Thanks to our sponsors for the Euro17 hackathon, without whom all this great work would not have happened. As you might expect, they are already looking forward to the next hackathon at MEF17, November 13-15 in Orlando, Florida. We hope you join us there.





Billed “the year’s premier open source technology event,” Red Hat Summit showcases “the latest and greatest in cloud computing, platform, virtualization, middleware, storage, and systems management technologies.” Attendees gain industry knowledge through a combination of exhibits, keynote and breakout sessions, demos, networking opportunities, and more.

Cisco at Red Hat Summit 2017

At this year’s Red Hat Summit, Cisco will be on hand to showcase its intelligence across the network, highlighting simple, secure, transformative cloud-based infrastructure. Join us in Boston from May 2–4, 2017 as we share powerful solutions to move your business forward in a hybrid IT world.

From software to data centers, cloud computing to systems management, we will display a range of innovations for the enterprise. Additionally, our experts will provide insights about Cisco’s portfolio and market trends during a breakout session and theater presentation.

Connect with Cisco DevNet, Red Hat, and the Open Source Developer Community

As you prep for this year’s Red Hat Summit, engage with Cisco DevNet’s Open Source Dev Center to gain access to everything open source at Cisco, including learning labs, developer sandboxes, and much more. Then at the summit, be sure to catch my talks in the theater at the Cisco booth.

“Hands on Containerized Deployment of OpenStack” - Tuesday, May 2 at 3:30PM

“Getting Started with OpenDaylight” - Wednesday, May 3 at 5:00PM

“Combining Open Source with Open Standards” - Thursday, May 4 at 12:30PM


I will also be available after each talk in the Expert Bar to answer any questions related to my talks or anything open source at Cisco.


Additional details on everything we have for you at the Red Hat Summit, including a complete list of main conference and theater sessions can be found here   http://demand.cisco.com/RedHatSummit2017.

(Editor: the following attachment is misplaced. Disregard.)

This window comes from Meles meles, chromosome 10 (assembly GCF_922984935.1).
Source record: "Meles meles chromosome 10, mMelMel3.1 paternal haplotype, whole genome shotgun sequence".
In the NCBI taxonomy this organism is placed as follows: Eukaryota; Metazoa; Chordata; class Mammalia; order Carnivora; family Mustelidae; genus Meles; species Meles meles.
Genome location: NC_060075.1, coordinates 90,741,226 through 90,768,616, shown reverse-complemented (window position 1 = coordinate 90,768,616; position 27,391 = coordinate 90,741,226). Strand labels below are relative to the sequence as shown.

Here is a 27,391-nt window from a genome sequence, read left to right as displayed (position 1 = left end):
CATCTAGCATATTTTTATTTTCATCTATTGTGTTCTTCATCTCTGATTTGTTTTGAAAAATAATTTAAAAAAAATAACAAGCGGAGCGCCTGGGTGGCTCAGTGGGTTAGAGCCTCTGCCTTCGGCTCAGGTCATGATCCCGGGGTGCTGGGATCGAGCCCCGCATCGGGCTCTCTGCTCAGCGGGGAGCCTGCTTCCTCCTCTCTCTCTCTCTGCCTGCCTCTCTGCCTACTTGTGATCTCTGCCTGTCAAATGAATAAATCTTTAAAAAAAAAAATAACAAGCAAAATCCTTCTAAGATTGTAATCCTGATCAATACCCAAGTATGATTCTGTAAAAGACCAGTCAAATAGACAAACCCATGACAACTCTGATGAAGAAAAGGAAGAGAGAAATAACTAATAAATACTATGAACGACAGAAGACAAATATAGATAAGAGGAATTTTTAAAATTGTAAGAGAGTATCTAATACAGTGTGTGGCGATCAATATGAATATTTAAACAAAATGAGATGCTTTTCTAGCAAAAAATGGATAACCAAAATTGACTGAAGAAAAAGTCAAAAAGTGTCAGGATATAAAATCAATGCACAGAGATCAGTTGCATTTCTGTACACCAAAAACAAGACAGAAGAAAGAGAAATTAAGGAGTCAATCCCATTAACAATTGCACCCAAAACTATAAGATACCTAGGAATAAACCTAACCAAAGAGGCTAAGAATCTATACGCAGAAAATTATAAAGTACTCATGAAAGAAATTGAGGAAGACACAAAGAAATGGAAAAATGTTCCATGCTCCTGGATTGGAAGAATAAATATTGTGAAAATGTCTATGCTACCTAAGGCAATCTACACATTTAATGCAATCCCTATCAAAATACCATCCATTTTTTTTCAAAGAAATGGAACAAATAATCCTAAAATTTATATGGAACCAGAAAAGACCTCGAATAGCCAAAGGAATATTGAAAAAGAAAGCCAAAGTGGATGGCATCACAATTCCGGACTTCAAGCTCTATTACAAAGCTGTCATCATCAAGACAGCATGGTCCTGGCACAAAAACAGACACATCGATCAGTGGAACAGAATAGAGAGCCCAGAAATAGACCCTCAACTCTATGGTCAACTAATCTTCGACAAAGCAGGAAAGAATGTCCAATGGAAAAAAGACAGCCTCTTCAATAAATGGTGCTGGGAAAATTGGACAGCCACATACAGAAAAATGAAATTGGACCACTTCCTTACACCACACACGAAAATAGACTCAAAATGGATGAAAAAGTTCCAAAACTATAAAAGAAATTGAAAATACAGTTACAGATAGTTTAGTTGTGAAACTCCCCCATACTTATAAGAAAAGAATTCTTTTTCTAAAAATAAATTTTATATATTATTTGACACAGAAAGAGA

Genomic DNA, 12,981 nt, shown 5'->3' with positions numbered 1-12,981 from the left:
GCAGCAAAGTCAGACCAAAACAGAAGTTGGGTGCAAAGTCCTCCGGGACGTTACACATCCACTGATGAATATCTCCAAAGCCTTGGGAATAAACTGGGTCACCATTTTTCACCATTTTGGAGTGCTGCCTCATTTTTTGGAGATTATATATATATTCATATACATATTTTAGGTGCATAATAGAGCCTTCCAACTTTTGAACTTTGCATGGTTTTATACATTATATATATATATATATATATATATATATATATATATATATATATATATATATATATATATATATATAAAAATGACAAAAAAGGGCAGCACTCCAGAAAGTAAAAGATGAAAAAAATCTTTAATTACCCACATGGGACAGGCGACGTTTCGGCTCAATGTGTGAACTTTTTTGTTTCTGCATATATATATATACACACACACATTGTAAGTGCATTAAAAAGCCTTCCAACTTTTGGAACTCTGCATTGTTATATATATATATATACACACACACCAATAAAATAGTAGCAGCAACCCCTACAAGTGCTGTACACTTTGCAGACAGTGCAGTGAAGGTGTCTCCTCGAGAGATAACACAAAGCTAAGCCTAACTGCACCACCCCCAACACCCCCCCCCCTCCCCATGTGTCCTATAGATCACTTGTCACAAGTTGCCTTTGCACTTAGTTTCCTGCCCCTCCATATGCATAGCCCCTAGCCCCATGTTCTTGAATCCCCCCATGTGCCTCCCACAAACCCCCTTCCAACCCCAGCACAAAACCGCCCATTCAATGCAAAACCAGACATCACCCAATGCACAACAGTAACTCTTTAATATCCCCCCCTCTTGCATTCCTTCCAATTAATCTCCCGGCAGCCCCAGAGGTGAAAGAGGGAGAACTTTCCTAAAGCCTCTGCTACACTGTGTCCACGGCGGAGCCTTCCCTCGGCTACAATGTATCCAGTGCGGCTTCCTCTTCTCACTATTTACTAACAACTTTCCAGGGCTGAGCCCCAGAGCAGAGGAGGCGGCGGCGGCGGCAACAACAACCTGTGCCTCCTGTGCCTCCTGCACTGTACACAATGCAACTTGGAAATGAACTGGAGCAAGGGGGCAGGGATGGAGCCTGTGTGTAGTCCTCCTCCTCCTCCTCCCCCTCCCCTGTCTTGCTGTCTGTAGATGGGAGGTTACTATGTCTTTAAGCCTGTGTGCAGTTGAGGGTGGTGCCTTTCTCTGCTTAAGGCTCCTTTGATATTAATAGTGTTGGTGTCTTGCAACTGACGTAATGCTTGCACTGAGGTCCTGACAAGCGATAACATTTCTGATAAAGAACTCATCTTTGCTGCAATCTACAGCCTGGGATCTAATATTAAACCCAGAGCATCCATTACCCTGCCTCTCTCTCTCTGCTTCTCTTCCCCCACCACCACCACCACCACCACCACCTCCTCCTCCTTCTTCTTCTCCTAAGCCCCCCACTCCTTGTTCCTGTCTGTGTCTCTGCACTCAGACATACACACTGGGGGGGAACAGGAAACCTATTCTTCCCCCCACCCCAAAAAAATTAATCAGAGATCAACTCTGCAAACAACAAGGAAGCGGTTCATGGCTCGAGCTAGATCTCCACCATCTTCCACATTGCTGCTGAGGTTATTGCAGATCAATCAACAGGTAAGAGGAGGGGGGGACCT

Note that the session schedules are still be updated, so bookmark this page and check back for the most complete and up to date schedule.


If you have not already, register for the Red Hat Summit. I hope to see you there!

Follow me on twitter @eckelcu


Euro17 LSO Hackathon Next Week

Posted by eckelcu Apr 19, 2017

Screen Shot 2017-04-19 at 12.57.58 PM.png

The next iteration of MEF's LSO Hackathon series is happening next week in Frankfurt, Germany. The Euro17 Hackathon, like previous MEF LSO hackathons, is an accelerator for various OpenLSO and OpenLSO projects aimed at creating reference implementations of the LSO architecture and APIs being standardized by MEF. Participation in the hackathon is free and open to everyone, not just MEF members. The spirit is very collaborative with emphasis on getting people from different companies, open source projects, and standards efforts working together toward the following set of shared goals.



Acceleration of pace and relevance of MEF LSO APIs and standards

  • Validation of evolving APIs/standards
  • Feedback into technical committees
  • Create SDN controller plugins, interface with LSO orchestration solutions

Collaboration across SDOs and Open Source communities

  • Increased awareness, open discussions
  • Support for LSO APIs in relevant open source projects

More running code

  • Sample code
  • Reference implementations
  • Utilities, test tools


The list of projects for next week is as follows:

  • LSO Sonata R1
    • Service Provider ordering integration with OpenDaylight Unimgr via Presto
    • Potentially start integration with ONAP
  • LSO Presto R1
    • OpenCS Packet WAN OpenDaylight Unimgr
    • OpenCS Optical
  • LSO Analytics via PNDA
    • OpenDaylight, ONAP, OpenStack, Cisco ASR 9K as producers
    • Sample apps consuming PNDA data


Additional details on the projects and information regarding registration can be found on the Euro17 Hackathon wiki. Hope to see you there!

Screen Shot 2017-04-11 at 4.02.17 PM.pngThe Internet Engineering Task Force (IETF) blew into Chicago for IETF 98, March 25-31. As has become customary, a full week of improving the internet kicked off with the IETF Hackathon, March 25-26. The hackathon one of the key elements of the IETF’s approach to combine running code and open source software with the specification of new and evolving internet standards.